Re: size of a variable

Greg Martin <>
Wed, 18 Feb 2015 14:53:32 GMT
On 2015-02-18, David Brown <> wrote:

On 17/02/15 23:51, Barry Schwarz wrote:

On Tue, 17 Feb 2015 20:36:40 +0100, David Brown
<> wrote:

On 17/02/15 19:51, Barry Schwarz wrote:

On Tue, 17 Feb 2015 14:36:20 +0100, David Brown
<> wrote:

As far as I can understand the details of the standard, there is no
(standards compliant) way to have a uint8_t type unless chars are 8-bit
on the given platform. In theory, a compiler could provide another
independent 8-bit unsigned type for uint8_t that is different from
"unsigned char" - but as it must be an integral multiple of "char" in
size, and char must be at least 8-bit, then char has to be /exactly/
8-bit if "uint8_t" exists on a platform.

While the standard talks about uintN_t with N = 8, 16, 32, and 64, it
does not limit the compiler to just those values. The compiler is
free to provide a uint9_t type. That such a type would require two
bytes on an 8-bit system with some unused bits is just a detail the
code generator would need to deal with. (Note that the unused bits
are not padding, which is prohibited, since they are not part of the

A compiler can provide any uintN_t and intN_t types, as long as those
types follow the rules - it can provide a uint9_t as long as the type
has the same sort of wrap on overflow semantics as other unsigned
integer types, and as long as there is a corresponding int9_t with two's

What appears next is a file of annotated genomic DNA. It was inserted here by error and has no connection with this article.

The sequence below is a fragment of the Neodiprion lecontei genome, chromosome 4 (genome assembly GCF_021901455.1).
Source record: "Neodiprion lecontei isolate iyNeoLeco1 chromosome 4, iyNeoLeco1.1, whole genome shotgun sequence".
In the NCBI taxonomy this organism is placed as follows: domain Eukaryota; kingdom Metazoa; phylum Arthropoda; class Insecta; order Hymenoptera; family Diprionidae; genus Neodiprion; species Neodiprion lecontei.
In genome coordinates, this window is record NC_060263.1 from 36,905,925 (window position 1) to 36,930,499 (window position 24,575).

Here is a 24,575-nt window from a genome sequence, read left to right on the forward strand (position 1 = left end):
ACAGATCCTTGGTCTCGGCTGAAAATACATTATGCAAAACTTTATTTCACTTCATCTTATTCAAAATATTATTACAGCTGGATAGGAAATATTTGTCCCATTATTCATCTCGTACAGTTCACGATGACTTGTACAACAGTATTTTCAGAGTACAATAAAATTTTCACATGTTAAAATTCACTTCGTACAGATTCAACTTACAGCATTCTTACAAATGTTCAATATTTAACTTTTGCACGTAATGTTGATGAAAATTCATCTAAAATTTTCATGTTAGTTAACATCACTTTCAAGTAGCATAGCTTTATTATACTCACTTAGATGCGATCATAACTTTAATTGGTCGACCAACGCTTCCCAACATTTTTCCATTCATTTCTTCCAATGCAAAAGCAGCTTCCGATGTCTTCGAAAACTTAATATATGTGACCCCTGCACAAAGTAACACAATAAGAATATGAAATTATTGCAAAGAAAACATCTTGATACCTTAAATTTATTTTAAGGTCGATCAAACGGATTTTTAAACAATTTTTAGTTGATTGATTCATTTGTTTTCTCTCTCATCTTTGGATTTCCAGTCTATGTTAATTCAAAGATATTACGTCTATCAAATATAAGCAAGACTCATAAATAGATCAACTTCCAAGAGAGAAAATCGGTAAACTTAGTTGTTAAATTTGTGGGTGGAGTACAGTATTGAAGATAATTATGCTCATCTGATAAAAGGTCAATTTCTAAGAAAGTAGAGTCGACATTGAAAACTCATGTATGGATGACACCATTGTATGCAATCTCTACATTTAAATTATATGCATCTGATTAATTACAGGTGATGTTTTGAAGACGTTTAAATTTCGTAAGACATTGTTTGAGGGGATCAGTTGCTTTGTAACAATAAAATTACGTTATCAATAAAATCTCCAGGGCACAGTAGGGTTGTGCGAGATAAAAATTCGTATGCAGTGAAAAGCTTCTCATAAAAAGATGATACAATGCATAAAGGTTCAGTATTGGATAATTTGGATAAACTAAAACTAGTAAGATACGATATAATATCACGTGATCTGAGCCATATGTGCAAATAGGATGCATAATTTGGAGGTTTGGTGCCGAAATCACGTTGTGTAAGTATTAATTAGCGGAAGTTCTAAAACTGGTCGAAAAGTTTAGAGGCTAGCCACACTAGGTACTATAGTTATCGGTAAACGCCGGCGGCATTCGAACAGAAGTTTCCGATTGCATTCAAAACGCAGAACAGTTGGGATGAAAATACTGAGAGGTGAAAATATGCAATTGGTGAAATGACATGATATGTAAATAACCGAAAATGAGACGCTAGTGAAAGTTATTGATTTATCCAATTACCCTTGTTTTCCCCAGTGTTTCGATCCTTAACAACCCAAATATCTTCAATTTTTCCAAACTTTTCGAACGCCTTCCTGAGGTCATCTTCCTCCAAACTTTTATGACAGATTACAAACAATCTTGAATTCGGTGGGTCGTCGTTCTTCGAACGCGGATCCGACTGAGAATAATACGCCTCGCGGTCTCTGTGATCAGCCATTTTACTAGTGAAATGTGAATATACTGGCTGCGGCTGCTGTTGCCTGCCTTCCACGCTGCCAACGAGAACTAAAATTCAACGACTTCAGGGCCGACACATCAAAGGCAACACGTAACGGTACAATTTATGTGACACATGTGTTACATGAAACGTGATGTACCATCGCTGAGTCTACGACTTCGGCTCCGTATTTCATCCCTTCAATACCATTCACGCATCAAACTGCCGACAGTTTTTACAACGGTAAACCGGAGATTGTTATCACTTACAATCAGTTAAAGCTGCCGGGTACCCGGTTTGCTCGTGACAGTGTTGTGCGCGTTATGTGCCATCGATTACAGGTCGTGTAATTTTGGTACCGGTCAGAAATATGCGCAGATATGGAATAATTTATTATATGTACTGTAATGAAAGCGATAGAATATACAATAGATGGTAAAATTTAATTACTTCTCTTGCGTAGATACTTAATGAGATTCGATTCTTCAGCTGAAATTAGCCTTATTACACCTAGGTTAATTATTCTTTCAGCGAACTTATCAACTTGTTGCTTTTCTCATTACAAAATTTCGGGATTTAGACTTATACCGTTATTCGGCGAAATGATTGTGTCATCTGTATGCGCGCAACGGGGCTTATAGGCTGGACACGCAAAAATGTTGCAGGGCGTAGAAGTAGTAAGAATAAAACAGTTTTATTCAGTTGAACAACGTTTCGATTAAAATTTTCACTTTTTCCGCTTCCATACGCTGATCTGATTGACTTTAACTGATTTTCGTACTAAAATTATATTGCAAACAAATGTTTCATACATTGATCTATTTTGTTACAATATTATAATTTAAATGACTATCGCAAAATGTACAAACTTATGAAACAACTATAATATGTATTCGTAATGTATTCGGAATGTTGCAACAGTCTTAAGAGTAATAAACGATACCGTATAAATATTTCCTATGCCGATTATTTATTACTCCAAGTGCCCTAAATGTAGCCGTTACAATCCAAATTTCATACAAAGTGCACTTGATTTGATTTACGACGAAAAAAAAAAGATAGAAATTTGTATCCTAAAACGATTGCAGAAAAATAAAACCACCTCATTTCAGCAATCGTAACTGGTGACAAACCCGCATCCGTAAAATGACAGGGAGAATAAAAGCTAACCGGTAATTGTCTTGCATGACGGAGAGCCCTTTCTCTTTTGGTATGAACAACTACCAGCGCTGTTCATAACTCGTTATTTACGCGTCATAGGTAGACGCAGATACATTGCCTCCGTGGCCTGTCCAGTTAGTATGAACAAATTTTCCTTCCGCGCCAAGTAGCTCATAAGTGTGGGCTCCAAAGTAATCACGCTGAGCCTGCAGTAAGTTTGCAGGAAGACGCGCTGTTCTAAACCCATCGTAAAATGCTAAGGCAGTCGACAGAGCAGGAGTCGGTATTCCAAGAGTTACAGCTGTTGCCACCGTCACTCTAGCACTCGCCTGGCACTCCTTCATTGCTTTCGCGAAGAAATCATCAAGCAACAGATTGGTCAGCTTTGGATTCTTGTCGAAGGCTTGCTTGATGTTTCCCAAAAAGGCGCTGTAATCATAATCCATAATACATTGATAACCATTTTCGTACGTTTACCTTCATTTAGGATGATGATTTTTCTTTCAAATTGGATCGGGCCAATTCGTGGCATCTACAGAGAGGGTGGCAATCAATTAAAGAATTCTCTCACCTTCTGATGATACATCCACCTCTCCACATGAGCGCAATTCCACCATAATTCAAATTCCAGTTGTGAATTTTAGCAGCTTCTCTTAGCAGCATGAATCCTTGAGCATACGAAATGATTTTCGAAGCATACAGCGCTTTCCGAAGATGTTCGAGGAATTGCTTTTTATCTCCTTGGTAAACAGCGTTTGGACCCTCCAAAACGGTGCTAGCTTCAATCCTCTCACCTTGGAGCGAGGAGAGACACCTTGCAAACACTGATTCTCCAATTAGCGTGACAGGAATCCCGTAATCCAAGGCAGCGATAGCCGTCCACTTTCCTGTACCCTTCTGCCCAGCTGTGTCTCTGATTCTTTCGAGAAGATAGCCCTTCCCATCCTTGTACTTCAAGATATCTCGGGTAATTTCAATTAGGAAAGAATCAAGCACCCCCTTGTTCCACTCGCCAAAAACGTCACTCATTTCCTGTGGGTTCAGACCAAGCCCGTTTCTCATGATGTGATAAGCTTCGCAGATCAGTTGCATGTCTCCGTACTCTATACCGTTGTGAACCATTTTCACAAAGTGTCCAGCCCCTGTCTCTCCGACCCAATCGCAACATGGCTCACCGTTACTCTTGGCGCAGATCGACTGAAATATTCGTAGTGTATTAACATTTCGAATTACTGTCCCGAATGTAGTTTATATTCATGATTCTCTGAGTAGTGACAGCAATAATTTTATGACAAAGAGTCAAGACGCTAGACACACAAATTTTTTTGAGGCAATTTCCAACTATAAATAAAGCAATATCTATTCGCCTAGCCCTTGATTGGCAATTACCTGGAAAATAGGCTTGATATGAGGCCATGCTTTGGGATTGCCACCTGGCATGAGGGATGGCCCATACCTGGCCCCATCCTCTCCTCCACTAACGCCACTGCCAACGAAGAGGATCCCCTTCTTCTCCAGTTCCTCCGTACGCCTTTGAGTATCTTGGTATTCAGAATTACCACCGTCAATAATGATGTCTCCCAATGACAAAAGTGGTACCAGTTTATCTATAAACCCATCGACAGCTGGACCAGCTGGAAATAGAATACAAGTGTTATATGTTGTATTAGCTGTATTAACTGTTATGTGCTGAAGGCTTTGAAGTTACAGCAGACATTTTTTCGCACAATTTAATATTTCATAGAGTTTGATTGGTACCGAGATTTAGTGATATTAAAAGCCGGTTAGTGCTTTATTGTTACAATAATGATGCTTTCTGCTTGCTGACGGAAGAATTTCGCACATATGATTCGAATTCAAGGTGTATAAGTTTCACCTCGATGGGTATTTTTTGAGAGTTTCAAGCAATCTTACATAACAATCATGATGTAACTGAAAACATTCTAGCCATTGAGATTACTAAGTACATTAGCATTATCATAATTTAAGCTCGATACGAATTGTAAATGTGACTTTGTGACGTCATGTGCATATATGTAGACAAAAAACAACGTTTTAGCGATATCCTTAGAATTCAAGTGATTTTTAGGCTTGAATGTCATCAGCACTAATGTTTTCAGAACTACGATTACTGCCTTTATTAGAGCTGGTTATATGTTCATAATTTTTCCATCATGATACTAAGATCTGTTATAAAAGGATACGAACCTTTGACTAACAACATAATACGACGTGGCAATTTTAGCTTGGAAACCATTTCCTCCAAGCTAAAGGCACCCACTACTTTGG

complement arithmetic.

But that does not change the fact that if the compiler provides a valid
uint8_t, then CHAR_BIT must be 8 (even though weird things are allowed,
if unlikely, such as "signed char" being 8-bit one's complement while
"int8_t" is 8-bit two's complement).

Similarly, what in the standard prevents CHAR_BIT from being 16 and
the compiler using any 8 bits in the byte to represent the value of a

The rules of C - a "char" is the smallest addressable unit of memory.

That doesn't stop sub-byte bit fields.

Bit-fields cannot be accessed except as part of their containing struct.
 In particular, you cannot take the address of a bitfield (?? of
N1570, if you want chapter and verse).

Ah, but if it walks like a duck and talks like a duck is it a duck?
note: I can't think of a single reason why you'd do this.

#include <iostream>

class uint8 {
    friend std::ostream& operator<< (std::ostream& out, uint8& ui);
    struct {
        unsigned char d : 8;
    uint8 (const unsigned int i) : d(i) {}
    uint8 () : d(0) {}
    uint8 (const uint8& o) : d(o.d) {}
    uint8 (uint8&& o) : d(o.d) { o.d = 0; }
    ~uint8 () {}

    uint8& operator= (const uint8& o) {
        d = o.d;
        return *this;

    uint8& operator= (uint8&& o) {
        d = o.d;
        o.d = 0;
        return *this;

    uint8& operator= (const unsigned int i) {
        d = i;
        return *this;

    bool operator== (const unsigned int i) {
        return d == i;

    bool operator== (const uint8& o) {
        return d == o.d;


std::ostream& operator<< (std::ostream& out, uint8& ui) {
    out << (unsigned int) ui.d;
    return out;

int main () {
    uint8 u8 = 255;

    std::cout << u8 << "\n";
    std::cout << (u8 == 255) << "\n";

    uint8 u8_2 = u8 = 0xFFFE;

    std::cout << u8 << "\n";
    std::cout << (u8 == 255) << "\n";
    std::cout << (u8 == u8_2) << "\n";

    std::cout << sizeof u8 << "\n";

    uint8* pu8 = &u8;

    std::cout << *pu8 << "\n";

    return 0;


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